The Department must institutionalize irregular warfare as a core competency for both conventional and special operations forces, sustaining the ability to impose costs and create dilemmas for our adversaries across the full spectrum of competition and conflict. To accomplish this vision, the Department will:
Break the reactive cycle of investment in IW capabilities by institutionalizing lessons learned from past conflicts, and preserving a baseline of IW-focused expertise and capabilities;
Sustain IW as a core competency for the entire Joint Force, not just Special Operations Forces;
Ensure widespread understanding and sufficient expertise in IW;
Ensure its approach to IW becomes more agile and cost-informed by developing and employing resource-sustainable IW capabilities;
Seize the initiative and use IW capabilities proactively to expand the competitive space, defeat our adversaries’ competitive strategies, and prepare for an escalation to conflict, if required; and
Organize to foster and sustain unified action in IW with interagency partners as well as key allies and partners.
RECENT LESSONS GUIDE OUR APPROACH
The United States has deep experience conducting irregular warfare, beginning with the first major American overseas expedition against the Barbary Pirates in the early 1800s, and continuing through the campaign to degrade the Islamic State of Iraq and Syria. We have generated countless lessons from our history of irregular war. However, we often struggle to consolidate our tactical successes and military gains into enduring strategic outcomes and adapt our capabilities for great power competition. In periods of emphasis on great power competition, we must not discard the ability to employ our IW capabilities and mindset proactively against irregular threats from state and non-state actors.
We Remain Underprepared for Irregular War
Our adversaries seek to undercut our global influence, degrade our relationships with key allies and partners, and shape the global environment to their advantage without provoking a U.S. conventional response. As we reorient the Department towards great power competition, we do not have the luxury of discarding our wellhoned ability to wage irregular war as we have done in the past.
For example, the United States entered irregular wars in Vietnam, Afghanistan, and Iraq unprepared to conduct the major counterinsurgency (COIN) campaigns and counterterrorism campaigns that followed.
例如，美国在越南、阿富汗和伊拉克进行了非常规战争，但没有准备好进行随后的平叛 (COIN) 及反恐行动。
Most Military Capabilities Can Be Applied in an Irregular Context
Successful military contributions to irregular warfare require a deliberate and sustained integration of conventional and special operations capabilities. Our experience in the Cold War suggests that longstanding traditional military activities—force movements, partner engagements, public affairs, partner logistical support, security force assistance, intelligence and counterintelligence activities, and training—complement and mutually support irregular mission objectives such as competing for influence and legitimacy, the foreign internal defense of allied states, and preparations for unconventional warfare.
Conventional forces have executed, can execute, and even lead most IW missions. Conventional forces have supported or led counterinsurgency campaigns in Vietnam, Iraq, and Afghanistan; stabilization missions in Bosnia and Somalia; and other irregular campaigns. Even when special operations forces (SOF) have taken the lead in unconventional warfare, counterterrorism, and foreign internal defense missions, they are heavily enabled by conventional forces. As we shift towards great power competition, our conventional forces must not lose the ability to wage irregular war.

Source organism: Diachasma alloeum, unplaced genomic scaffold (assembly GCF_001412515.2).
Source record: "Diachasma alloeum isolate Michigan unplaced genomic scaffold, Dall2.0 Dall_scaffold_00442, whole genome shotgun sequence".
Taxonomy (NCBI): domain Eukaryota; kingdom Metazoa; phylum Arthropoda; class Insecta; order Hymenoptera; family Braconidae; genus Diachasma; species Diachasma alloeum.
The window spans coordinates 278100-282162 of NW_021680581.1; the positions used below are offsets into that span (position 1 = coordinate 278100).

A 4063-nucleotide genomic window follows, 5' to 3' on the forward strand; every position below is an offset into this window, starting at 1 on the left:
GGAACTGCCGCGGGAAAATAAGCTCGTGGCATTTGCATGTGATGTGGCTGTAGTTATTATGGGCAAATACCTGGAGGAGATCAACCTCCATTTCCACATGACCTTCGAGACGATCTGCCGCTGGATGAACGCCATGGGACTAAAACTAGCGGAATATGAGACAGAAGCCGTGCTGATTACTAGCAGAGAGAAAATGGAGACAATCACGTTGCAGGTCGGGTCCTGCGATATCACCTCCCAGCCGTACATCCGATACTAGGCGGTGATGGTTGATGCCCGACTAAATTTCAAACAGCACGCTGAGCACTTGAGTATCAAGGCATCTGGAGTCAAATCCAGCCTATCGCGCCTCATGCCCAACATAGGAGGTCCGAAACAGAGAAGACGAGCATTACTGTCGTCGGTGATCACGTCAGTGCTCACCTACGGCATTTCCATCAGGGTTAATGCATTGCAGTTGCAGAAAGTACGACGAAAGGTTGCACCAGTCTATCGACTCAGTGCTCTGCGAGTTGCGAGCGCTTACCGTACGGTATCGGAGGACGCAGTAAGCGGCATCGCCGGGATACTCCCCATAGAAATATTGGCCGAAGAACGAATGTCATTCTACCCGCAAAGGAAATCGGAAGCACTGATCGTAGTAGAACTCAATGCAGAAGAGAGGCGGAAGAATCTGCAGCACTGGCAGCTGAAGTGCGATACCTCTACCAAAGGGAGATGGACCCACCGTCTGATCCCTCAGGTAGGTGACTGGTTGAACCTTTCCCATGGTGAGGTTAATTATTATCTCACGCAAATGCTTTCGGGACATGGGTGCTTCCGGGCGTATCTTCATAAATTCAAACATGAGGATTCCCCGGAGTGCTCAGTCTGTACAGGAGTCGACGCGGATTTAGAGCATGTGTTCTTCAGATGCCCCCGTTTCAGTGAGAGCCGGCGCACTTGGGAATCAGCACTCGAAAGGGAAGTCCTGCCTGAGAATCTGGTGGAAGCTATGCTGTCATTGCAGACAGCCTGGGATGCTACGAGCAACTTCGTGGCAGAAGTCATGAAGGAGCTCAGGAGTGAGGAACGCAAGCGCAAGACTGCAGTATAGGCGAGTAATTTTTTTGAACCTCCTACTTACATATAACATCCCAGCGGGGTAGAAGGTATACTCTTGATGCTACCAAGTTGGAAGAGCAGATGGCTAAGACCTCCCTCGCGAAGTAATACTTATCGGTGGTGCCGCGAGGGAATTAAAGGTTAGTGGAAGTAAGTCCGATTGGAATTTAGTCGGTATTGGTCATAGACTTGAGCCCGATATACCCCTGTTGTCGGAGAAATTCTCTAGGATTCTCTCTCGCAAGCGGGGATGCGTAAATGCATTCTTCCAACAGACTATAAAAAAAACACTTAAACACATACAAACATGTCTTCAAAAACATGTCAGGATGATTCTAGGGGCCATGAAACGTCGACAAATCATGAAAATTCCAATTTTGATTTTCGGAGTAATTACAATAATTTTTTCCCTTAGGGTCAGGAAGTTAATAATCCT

Conventional Overmatch Encourages Adversaries to Pursue Indirect Approaches
As we seek to rebuild our own lethality in traditional warfare, our adversaries will become more likely to emphasize irregular approaches in their competitive strategies to negate our advantages and exploit our disadvantages. Their intent will be to achieve their objectives without resorting to direct armed conflict against the United States, or buy time until they are better postured to challenge us directly. The purpose of competition is not only to gain military advantages, but also to defeat adversaries’ strategies, shape their perceptions, and deny their strategic objectives in the pursuit of national interests.
Irregular War Requires Unified Action
The successful conduct of IW relies upon unified action with our U.S. interagency and multinational partners. Our competitors have operationalized clandestine criminal activity and predatory economic behavior as components of their own approach to irregular warfare. However, structural divisions limit our ability to respond to non-military aspects of adversarial competition. No single U.S. Government department or agency has primacy in the prosecution of irregular conflict or adversarial competition. We cannot assume unified action will occur on its own. We must pursue it deliberately.
非常规战争的成功需要依赖我们美国各机构之间及跨国合作伙伴间的统一行动。我们的竞争对手将秘密犯罪活动和掠夺性经济行为作为他们非常规战争操作的组成部分。 然而，对我们而言，机构的划分限制了我们对敌方非军事行动的反应能力。美国政府没有一个部门或机构的主要任务是起诉非常规冲突或是对抗性竞争。我们不能假设统一动作会自动发生。 我们必须刻意而为之。
Recent Operations Set a Standard for an Enduring Approach
Recent experience suggests there are more effective and less costly ways to achieve strategic success in IW. Since 2014, conventional and special operations forces have worked closely together in Iraq and Syria to improve the longstanding “by, with, and through” approach to IW. These operations have proven to be more cost-effective than doing it ourselves. We have a model, but institutionalization of these lessons requires an enduring, whole-of-Department approach.
最近的经验表明，有更有效及成本更低的方法来实现非常规战争的战略成功。自 2014 年以来，常规部队及特种作战部队在伊拉克和叙利亚密切合作，不断改进非常规战争中长期存在的“by-with-through”作战方法。这些行动证明了by-with-through 方法比我们自己运作更加节省成本。我们有模型，但是这些经验教训的制度化需要持久的，整个国防部的共同努力。